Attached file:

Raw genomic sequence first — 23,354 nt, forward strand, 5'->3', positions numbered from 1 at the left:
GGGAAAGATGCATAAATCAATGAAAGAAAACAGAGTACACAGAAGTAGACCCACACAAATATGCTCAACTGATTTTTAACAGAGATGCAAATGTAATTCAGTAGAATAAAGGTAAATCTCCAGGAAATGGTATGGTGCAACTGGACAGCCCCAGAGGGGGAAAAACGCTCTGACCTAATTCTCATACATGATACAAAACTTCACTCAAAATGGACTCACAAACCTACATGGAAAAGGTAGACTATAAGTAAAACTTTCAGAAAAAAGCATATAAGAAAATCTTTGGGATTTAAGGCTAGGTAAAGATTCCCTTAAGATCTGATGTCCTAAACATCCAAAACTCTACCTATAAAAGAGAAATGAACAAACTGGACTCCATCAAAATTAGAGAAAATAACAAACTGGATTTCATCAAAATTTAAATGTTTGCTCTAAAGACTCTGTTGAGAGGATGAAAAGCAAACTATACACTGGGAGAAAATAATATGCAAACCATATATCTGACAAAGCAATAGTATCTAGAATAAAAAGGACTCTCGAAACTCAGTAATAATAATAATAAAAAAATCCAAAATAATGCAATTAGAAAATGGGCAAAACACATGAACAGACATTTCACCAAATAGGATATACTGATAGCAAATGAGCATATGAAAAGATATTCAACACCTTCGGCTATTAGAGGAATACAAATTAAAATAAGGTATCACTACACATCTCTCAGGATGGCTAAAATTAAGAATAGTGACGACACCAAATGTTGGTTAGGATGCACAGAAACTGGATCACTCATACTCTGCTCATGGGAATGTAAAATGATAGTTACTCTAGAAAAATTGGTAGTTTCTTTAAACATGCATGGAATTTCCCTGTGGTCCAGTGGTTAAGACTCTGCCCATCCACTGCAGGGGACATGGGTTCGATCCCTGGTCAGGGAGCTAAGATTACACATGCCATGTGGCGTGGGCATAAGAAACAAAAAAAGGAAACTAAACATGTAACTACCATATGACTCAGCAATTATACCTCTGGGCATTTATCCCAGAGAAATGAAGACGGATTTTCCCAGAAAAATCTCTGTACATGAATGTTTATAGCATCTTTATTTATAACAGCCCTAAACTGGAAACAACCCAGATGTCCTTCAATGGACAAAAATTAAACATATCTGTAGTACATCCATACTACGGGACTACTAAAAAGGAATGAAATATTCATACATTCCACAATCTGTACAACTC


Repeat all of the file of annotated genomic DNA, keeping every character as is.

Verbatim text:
Raw genomic sequence first — 23,354 nt, forward strand, 5'->3', positions numbered from 1 at the left:
GGGAAAGATGCATAAATCAATGAAAGAAAACAGAGTACACAGAAGTAGACCCACACAAATATGCTCAACTGATTTTTAACAGAGATGCAAATGTAATTCAGTAGAATAAAGGTAAATCTCCAGGAAATGGTATGGTGCAACTGGACAGCCCCAGAGGGGGAAAAACGCTCTGACCTAATTCTCATACATGATACAAAACTTCACTCAAAATGGACTCACAAACCTACATGGAAAAGGTAGACTATAAGTAAAACTTTCAGAAAAAAGCATATAAGAAAATCTTTGGGATTTAAGGCTAGGTAAAGATTCCCTTAAGATCTGATGTCCTAAACATCCAAAACTCTACCTATAAAAGAGAAATGAACAAACTGGACTCCATCAAAATTAGAGAAAATAACAAACTGGATTTCATCAAAATTTAAATGTTTGCTCTAAAGACTCTGTTGAGAGGATGAAAAGCAAACTATACACTGGGAGAAAATAATATGCAAACCATATATCTGACAAAGCAATAGTATCTAGAATAAAAAGGACTCTCGAAACTCAGTAATAATAATAATAAAAAAATCCAAAATAATGCAATTAGAAAATGGGCAAAACACATGAACAGACATTTCACCAAATAGGATATACTGATAGCAAATGAGCATATGAAAAGATATTCAACACCTTCGGCTATTAGAGGAATACAAATTAAAATAAGGTATCACTACACATCTCTCAGGATGGCTAAAATTAAGAATAGTGACGACACCAAATGTTGGTTAGGATGCACAGAAACTGGATCACTCATACTCTGCTCATGGGAATGTAAAATGATAGTTACTCTAGAAAAATTGGTAGTTTCTTTAAACATGCATGGAATTTCCCTGTGGTCCAGTGGTTAAGACTCTGCCCATCCACTGCAGGGGACATGGGTTCGATCCCTGGTCAGGGAGCTAAGATTACACATGCCATGTGGCGTGGGCATAAGAAACAAAAAAAGGAAACTAAACATGTAACTACCATATGACTCAGCAATTATACCTCTGGGCATTTATCCCAGAGAAATGAAGACGGATTTTCCCAGAAAAATCTCTGTACATGAATGTTTATAGCATCTTTATTTATAACAGCCCTAAACTGGAAACAACCCAGATGTCCTTCAATGGACAAAAATTAAACATATCTGTAGTACATCCATACTACGGGACTACTAAAAAGGAATGAAATATTCATACATTCCACAATCTGTACAACTC